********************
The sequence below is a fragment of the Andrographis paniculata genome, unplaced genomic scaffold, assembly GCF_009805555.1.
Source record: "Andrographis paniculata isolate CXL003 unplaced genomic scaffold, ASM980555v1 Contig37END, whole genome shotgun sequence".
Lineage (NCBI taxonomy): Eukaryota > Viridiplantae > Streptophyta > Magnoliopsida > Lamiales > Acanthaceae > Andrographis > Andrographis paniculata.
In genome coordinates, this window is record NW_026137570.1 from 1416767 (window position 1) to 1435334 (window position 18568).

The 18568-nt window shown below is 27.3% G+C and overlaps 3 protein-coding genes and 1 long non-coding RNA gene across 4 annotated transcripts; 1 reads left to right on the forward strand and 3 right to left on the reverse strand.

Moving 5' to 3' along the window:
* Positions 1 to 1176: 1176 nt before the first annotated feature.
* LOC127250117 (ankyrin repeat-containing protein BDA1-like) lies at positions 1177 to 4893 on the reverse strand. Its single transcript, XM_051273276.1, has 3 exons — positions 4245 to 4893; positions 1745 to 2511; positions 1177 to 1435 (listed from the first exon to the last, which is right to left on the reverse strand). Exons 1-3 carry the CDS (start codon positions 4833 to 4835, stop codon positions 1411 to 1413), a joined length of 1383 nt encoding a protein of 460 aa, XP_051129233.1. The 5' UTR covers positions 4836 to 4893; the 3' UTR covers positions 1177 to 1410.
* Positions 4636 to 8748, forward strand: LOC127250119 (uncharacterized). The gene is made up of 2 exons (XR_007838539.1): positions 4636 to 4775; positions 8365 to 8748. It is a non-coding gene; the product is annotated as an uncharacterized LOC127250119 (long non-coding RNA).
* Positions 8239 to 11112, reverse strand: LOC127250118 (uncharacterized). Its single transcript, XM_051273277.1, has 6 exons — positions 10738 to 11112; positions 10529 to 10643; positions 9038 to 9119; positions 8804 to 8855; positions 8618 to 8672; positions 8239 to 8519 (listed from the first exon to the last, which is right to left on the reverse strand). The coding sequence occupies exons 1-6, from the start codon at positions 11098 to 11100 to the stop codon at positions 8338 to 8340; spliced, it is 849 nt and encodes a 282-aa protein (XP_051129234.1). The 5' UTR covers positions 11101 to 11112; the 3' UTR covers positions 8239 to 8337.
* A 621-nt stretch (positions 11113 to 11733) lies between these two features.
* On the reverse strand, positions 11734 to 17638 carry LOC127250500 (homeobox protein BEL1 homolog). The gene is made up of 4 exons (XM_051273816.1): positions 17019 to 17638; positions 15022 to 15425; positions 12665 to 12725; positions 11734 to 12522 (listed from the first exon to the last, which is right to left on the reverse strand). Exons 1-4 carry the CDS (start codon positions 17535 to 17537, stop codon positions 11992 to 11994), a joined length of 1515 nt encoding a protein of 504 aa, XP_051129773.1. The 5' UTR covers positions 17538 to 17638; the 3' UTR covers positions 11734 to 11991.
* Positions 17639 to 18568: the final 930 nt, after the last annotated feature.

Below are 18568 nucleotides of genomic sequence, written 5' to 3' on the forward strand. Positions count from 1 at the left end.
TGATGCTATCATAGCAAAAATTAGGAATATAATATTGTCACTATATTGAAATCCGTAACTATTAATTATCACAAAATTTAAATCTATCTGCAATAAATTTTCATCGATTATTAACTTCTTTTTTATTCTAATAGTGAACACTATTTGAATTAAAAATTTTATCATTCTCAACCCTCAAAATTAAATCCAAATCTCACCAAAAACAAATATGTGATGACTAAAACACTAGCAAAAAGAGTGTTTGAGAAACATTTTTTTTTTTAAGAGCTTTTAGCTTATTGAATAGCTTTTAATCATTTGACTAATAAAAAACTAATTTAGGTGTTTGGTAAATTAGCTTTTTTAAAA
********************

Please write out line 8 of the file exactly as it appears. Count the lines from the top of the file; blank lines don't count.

* LOC127250117 (ankyrin repeat-containing protein BDA1-like) lies at positions 1177 to 4893 on the reverse strand. Its single transcript, XM_051273276.1, has 3 exons — positions 4245 to 4893; positions 1745 to 2511; positions 1177 to 1435 (listed from the first exon to the last, which is right to left on the reverse strand). Exons 1-3 carry the CDS (start codon positions 4833 to 4835, stop codon positions 1411 to 1413), a joined length of 1383 nt encoding a protein of 460 aa, XP_051129233.1. The 5' UTR covers positions 4836 to 4893; the 3' UTR covers positions 1177 to 1410.